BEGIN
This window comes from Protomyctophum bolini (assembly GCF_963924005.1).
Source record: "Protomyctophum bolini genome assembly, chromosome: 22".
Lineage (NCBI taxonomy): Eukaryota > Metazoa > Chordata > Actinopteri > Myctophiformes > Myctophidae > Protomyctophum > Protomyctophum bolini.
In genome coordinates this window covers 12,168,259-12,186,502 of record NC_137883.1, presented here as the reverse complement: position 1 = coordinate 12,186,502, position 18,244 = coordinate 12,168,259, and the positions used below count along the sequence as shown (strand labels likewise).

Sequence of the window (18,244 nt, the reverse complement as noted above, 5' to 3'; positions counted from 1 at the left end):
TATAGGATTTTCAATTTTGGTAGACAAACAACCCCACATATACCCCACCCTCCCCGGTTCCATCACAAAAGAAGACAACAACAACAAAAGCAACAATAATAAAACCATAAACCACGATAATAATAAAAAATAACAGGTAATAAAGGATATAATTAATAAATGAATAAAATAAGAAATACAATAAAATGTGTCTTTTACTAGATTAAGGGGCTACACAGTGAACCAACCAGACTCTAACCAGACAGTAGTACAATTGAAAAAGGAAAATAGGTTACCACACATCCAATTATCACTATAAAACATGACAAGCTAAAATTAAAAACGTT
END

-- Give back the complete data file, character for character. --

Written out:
This window comes from Protomyctophum bolini (assembly GCF_963924005.1).
Source record: "Protomyctophum bolini genome assembly, chromosome: 22".
Lineage (NCBI taxonomy): Eukaryota > Metazoa > Chordata > Actinopteri > Myctophiformes > Myctophidae > Protomyctophum > Protomyctophum bolini.
In genome coordinates this window covers 12,168,259-12,186,502 of record NC_137883.1, presented here as the reverse complement: position 1 = coordinate 12,186,502, position 18,244 = coordinate 12,168,259, and the positions used below count along the sequence as shown (strand labels likewise).

Sequence of the window (18,244 nt, the reverse complement as noted above, 5' to 3'; positions counted from 1 at the left end):
TATAGGATTTTCAATTTTGGTAGACAAACAACCCCACATATACCCCACCCTCCCCGGTTCCATCACAAAAGAAGACAACAACAACAAAAGCAACAATAATAAAACCATAAACCACGATAATAATAAAAAATAACAGGTAATAAAGGATATAATTAATAAATGAATAAAATAAGAAATACAATAAAATGTGTCTTTTACTAGATTAAGGGGCTACACAGTGAACCAACCAGACTCTAACCAGACAGTAGTACAATTGAAAAAGGAAAATAGGTTACCACACATCCAATTATCACTATAAAACATGACAAGCTAAAATTAAAAACGTT